Yesterday on RT in a comment by an English-language newspaper editor in Istanbul I heard the term ‘anti-capitalist Muslims’ for the first time. The day before that a commentator used the term ‘cultural Muslims’.

These terms reveal to no-nothing Westerners the complexity of the Muslim world at a time when the West’s future depends in part on understanding it.

In an interview about European citizens joining the fight against Assad in Syria, RT today raised the specter of these fundamentalists coming back to their home countries to practice their fighting or terrorist skills.

Of late I have become convinced that Europe – which is after all a peninsula of the Eurasian continent – will eventually become a majority Muslim area, and these comments would tend to confirm that opinion.  There are many kinds of Islam, its practitioners are gradually making their way there from Africa and the Middle East, as the welfare state crumbles under an American-based financial assault, leaving Europeans vulnerable to competition for benefits from new arrivals.

According to former Canadian diplomat Peter Dale Scott, American foreign policy is in fact devoted to realizing a goal enunciated in the nineties, which is to effectuate regime change in Middle Eastern countries allied to Russia: Iraq, Iran, Libya, and Syria. Now it so happens that until the U.S. intervened, these four countries were all in one way or another ‘anti-capitalist’.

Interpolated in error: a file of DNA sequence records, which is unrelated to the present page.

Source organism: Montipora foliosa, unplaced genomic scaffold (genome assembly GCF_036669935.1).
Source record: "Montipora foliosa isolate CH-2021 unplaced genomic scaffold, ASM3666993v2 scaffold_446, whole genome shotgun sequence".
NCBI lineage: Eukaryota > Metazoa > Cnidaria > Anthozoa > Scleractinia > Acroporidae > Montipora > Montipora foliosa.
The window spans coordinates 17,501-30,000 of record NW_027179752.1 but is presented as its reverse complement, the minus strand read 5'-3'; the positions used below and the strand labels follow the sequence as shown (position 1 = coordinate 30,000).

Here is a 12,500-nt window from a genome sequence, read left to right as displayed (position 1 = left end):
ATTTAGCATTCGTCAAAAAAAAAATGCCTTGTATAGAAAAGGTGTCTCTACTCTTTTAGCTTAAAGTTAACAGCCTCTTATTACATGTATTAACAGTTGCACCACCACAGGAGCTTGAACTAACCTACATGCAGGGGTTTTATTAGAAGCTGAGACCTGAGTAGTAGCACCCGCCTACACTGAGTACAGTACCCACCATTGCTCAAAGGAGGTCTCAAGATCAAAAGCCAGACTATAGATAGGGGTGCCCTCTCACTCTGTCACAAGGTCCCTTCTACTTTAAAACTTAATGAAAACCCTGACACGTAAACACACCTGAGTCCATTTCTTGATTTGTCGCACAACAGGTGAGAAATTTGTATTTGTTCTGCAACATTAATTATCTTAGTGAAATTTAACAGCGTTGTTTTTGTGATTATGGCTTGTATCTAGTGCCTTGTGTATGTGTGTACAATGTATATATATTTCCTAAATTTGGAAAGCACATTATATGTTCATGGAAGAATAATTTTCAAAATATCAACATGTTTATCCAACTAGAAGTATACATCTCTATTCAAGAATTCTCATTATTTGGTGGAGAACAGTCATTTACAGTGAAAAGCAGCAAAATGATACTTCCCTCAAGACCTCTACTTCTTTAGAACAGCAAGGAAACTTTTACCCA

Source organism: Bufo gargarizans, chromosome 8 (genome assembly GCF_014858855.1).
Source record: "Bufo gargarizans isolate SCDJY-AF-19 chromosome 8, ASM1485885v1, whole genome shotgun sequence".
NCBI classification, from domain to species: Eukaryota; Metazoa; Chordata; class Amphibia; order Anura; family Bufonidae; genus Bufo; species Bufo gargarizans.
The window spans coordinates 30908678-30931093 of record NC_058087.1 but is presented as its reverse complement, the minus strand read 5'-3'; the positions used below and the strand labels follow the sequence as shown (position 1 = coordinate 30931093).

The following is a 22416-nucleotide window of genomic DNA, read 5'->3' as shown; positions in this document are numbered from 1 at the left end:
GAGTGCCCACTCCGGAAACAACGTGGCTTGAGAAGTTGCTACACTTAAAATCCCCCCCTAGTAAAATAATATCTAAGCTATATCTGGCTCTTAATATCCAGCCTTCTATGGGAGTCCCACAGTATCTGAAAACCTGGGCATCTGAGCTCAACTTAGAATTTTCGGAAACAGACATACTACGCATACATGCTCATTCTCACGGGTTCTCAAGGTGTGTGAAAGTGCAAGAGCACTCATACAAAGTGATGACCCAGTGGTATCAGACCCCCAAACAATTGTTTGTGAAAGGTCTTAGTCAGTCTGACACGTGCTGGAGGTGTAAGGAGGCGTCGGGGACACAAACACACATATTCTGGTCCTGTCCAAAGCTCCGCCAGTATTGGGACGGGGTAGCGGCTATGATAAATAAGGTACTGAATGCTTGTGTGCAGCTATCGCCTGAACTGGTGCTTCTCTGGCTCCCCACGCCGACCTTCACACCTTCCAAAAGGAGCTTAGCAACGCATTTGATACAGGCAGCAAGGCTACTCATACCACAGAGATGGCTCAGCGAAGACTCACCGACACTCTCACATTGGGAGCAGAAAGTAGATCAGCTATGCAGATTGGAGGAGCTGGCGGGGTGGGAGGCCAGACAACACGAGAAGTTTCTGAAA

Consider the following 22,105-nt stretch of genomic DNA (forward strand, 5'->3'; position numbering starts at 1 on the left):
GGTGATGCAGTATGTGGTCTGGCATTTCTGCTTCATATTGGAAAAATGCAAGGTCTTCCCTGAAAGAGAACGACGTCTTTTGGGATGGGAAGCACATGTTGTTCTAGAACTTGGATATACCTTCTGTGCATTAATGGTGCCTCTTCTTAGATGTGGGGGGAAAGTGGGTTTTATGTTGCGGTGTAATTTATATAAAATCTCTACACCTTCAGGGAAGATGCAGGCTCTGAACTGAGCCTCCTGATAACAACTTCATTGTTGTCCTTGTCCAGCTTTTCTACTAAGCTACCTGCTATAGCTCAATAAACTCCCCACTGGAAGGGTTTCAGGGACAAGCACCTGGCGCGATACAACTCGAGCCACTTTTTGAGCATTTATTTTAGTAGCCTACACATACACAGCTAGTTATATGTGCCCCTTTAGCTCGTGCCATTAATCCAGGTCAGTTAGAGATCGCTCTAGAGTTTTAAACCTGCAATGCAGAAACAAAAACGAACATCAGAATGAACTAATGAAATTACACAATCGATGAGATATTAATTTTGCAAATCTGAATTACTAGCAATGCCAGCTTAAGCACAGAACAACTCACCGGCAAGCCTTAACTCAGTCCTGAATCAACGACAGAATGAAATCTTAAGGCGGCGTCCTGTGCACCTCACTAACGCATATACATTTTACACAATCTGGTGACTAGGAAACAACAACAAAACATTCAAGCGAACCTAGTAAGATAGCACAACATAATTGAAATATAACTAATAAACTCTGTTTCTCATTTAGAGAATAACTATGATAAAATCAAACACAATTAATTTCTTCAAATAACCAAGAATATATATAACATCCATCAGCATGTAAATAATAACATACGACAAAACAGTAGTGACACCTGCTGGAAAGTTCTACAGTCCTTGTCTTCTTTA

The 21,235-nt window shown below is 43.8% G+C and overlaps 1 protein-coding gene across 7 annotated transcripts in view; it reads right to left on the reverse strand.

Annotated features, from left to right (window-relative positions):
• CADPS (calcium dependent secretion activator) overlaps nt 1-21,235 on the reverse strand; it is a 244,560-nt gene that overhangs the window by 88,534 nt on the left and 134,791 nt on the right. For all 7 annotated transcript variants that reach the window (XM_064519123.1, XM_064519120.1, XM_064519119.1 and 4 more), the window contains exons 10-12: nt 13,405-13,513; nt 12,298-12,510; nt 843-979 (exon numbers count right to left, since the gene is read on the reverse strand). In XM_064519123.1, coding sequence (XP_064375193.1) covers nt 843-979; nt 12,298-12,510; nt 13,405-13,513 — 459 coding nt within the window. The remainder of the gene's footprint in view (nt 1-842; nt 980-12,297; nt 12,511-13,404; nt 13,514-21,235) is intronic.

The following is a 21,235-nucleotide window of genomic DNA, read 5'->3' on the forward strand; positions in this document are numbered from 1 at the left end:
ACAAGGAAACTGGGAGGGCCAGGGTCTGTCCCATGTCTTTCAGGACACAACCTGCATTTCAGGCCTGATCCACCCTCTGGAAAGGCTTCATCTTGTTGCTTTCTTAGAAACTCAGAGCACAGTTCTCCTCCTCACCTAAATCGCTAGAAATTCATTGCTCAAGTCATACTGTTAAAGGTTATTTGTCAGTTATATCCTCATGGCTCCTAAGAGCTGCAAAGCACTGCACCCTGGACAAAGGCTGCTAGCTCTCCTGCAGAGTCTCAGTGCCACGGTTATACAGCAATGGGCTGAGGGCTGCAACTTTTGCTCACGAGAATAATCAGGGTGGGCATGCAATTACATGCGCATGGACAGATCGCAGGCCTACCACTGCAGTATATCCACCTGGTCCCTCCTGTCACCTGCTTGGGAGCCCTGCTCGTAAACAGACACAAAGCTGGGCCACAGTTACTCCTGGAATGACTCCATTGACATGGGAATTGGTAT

Although access to oil has been a major reason for America’s recent aggressions, I strongly suspect that ideology plays a key role: Syria, after all, has no oil, and the explanation that it is an ally of oil-rich Iran and Russia simply doesn’t convince me: it this were true, we would have to invade dozens of countries.

What is undeniable is that the United States has played a key role in the European financial catastrophe that now threatens its status as the poster-child for the welfare state.

Is it far-fetched to suggest that the basic thrust of American foreign policy is to ensure that welfare states as well as those practicing ‘Arab socialism’ whether under the Ba’ath Party or a Shi’ite theocratic regime, come to an end?

Bashar al-Assad is accused of ‘killing his own people’, and I have no doubt that he has been as ruthless in defending his power as anyone.  What we need to realize is that by aiding the rebels we are siding with religious extremists against a secular regime where women are not veiled but enjoy equal rights with men, and the government considers itself responsible for health and education.

Following President Obama’s decision to arm the rebels, and after months of speculation as to whether this or that policy might favor Islamists, one is forced to entertain the thought that the United States definitely prefers fundamentalist/capitalists to progressive Muslims.  Hence our support for Turkey’s Erdogan, who has been turning his country into a capitalist showcase, even if his police overdo it.